Antimalarial medications are used to treat and keep off malaria. The majority of antimalarial medications focus on the erythrocytic stage of the disease, which is the stage of infection that results in clinical illness. Keep reading to learn more about antimalarials in Bury.
Malaria is a life-threatening illness. It is primarily spread by the bite of an Anopheles mosquito carrying the infection. An infected mosquito carries the Plasmodium parasite; it enters your system when this insect bites you.
The parasites that cause malaria can only survive in subtropical and tropical climates. According to the World Health Organization (WHO), 91 countries reported an estimated 216 million malaria cases in 2016.
Following the infection, the symptoms of malaria often appear 10 days to 4 weeks later. Sometimes symptoms won’t appear for a few months. Some parasites that cause malaria can enter the body and remain latent for a very long time.
Below are the common symptoms of malaria:
– Shaking chills that can range from moderate to severe
– High fever
– Bloody stools
– Profuse sweating
– Abdominal pain
– Muscle pain
Malaria can be a potentially fatal condition, particularly if you have the parasite P. falciparum. The condition is usually treated in a hospital. Your doctor will recommend a course of antimalarial treatment depending on the kind of parasite you have.
Due to parasite drug resistance, the prescribed medicine may occasionally fail to treat the illness. If this happens, your doctor may have to treat the disease with more than one drug or a different medication entirely.
Additionally, some parasites that cause malaria, such as P. ovale and P. vivax, have life stages that allow them to remain in your body for a long time before reactivating and infecting you again. If it is determined that you have one of these parasites, you will be given additional medication to stop a future relapse.
The long-term prognosis for malaria patients who undergo therapy is often favourable. The prognosis might not be as promising if malaria-related problems develop. Brain damage from cerebral malaria, which swells the brain’s blood arteries, is possible.
People with drug-resistant parasites may also have poor long-term prognoses. These patients’ malaria episodes might return. There could be more complications as a result.
There isn’t a malaria vaccine on the market. If you reside in or are travelling to a region where malaria is prevalent, consult your pharmacist or doctor. You should be given antimalarials to help prevent the disease.
These prescription drugs, which should be taken beforehand, during, and after your travel, are the same ones that are used to treat the disease.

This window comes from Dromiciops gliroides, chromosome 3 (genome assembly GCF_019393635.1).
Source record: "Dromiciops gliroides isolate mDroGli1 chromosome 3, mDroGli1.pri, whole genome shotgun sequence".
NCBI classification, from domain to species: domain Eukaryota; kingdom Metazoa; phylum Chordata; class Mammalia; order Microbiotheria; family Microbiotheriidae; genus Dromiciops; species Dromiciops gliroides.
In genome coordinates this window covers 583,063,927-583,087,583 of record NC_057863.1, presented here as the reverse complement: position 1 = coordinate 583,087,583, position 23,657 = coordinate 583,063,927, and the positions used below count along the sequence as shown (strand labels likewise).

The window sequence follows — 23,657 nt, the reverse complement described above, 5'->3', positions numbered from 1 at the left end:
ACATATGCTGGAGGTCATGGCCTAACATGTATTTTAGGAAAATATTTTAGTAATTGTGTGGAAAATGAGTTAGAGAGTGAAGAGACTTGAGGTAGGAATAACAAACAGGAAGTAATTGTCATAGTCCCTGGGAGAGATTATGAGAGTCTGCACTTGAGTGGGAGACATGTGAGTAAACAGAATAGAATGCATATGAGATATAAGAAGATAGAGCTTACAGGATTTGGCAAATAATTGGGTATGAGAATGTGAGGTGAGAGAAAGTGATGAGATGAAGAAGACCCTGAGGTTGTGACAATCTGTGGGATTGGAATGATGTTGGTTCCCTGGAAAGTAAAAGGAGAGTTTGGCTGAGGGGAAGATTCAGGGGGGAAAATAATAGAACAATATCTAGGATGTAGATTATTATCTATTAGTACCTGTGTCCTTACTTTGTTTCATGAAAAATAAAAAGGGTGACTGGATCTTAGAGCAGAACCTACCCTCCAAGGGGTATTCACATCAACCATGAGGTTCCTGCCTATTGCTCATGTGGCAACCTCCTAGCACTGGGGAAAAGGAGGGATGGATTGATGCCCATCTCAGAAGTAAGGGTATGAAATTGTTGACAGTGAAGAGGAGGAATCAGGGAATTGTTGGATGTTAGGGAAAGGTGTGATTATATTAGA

Antifolates, artemisinin derivatives, quinoline-related compounds, and antimicrobials are the four main antimalarial types now used to treat malaria. There is currently no known or produced medicine that can end the parasite life cycle in all of its stages. As a result, several kinds of medications are frequently used concurrently to combat malarial disease. The severity of clinical presentation, the probable Plasmodium species, and the geographic location of the infection all affect treatment plans.
Beware of fake antimalarial medications that may have been acquired online or overseas. They could include hazardous compounds and have no active substances at all.
93% of malaria deaths and 92% of cases occur in the Sub-Saharan region of Africa. Only five countries accounted for the majority of malaria infections in 2017. These include Nigeria (25%), Mozambique (5%), the Democratic Republic of the Congo (11%), Uganda (4%) and India (4%). Unfortunately, 61% (266,000) of malaria deaths globally were in children under the age of 5.
It’s also important to ensure that you get other vaccinations like the meningitis ACWY vaccine. Find out more about the meningitis vaccine in our previous blog post here:
The commonly used antimalarial tablet is now classified as a pharmacy medicine, according to MHRA, the UK government agency that oversees medications. This announcement was made in July 2017. This indicates that a prescription from your doctor is no longer necessary to get it from a pharmacy.
As advised by your travel health professional, you should start taking antimalarial medications before travelling to a region at risk for malaria.
– You should start taking some tablets a few days ahead of your trip and others a week or more beforehand.
– This means that once you arrive at your destination, your body will already contain enough antimalarial medication to begin preventing infection.
Take the medication as prescribed and on a regular basis; failing to do so can result in malaria infection.
Book your appointment with us today to get your antimalarials before travelling outside the country.